Thursday, November 04, 2010



This ‘found’ object is a battered copy of a remarkable book (a snip at £1), first published in the US in1962, this edition being the 1968 Penguin paperback version.

Written by Calvin Tomkins, best known as a writer for The New Yorker, the book consists simply of four profiles of major avant-garde artists – four figures whose work and influence endures, as it turns out. The prescient title says it all: Ahead of the Game.

Marcel Duchamp, the enigmatic Master, the original Cool Dude, a man who never joined a movement, remained his own singular presence. invented the ‘ready-made’ (the urinal being he most famous), was a remarkable chess player.

John Cage,  an extraordinary innovator in music and sound production, who challenged our perceptions and introduced us to the value of music and silence, inventing new instruments, exploring new technologies, restless and inventive to the end.

Jean Tingueley, a force of nature, obsessed by building remarkable machines that have an unexpected life of their own, often destroying themselves in paroxysms of exuberance, built entirely of scrap and waste objects, transformed into anarchic constructions that are one of fhe ultimate expressions of movement in art.

Robert Rauschenberg, a singular charmer with German and Cherokee blood in his veins, a restless constructor of works in many styles, forms and materials, that mark his remarkable trajectory through his fecund imagination, symbolised by his  ‘combines’, most famously the angora goat with a tyre round its middle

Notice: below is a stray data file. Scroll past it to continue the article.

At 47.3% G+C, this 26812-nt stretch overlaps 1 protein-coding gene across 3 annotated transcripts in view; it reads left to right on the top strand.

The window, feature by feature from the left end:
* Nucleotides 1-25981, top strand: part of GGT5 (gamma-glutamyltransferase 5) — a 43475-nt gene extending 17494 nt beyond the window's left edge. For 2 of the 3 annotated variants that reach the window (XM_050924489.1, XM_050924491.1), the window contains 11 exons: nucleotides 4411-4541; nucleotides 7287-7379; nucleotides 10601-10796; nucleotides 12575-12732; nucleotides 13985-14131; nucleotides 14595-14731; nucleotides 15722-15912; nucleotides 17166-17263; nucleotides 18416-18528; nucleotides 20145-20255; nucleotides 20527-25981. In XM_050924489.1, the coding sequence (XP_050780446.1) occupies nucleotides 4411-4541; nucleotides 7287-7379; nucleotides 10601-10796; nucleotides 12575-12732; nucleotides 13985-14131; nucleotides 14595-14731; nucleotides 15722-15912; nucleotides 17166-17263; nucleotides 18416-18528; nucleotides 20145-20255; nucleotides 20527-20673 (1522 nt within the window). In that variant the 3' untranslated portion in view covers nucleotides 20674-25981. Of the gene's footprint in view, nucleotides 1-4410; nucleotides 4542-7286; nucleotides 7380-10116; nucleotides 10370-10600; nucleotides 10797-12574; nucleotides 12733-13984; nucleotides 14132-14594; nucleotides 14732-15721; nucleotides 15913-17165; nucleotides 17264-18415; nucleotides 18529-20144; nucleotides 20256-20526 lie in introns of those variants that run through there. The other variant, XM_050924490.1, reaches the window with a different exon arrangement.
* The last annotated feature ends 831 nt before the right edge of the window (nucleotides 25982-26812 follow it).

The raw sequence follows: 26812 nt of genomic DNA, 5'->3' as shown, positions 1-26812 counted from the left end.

Tomkins is a remarkable and meticulous writer who had the great privilege of meeting and talking with all four men while they were alive, capturing the sound of their voice and their characters, allowing us to get up close and intimate through his detailed observations and careful documentation of their working lives, their surroundings and techniques.

Duchamp died in 1968, Cage in 1992, Tingueley in 1991, Rauschenberg in 2008.

Read this absorbing book and realise how much of our modern culture stems from their innovative thoughts, dreams, projects and products. So much great food for thought.

I love the introductory quote:

It is curious to note to what an extent memory is unfaithful, even for the most important periods of one’s life. It is this, indeed, that explains the delightful fantasy of history.’ – Marcel Duchamp


No comments: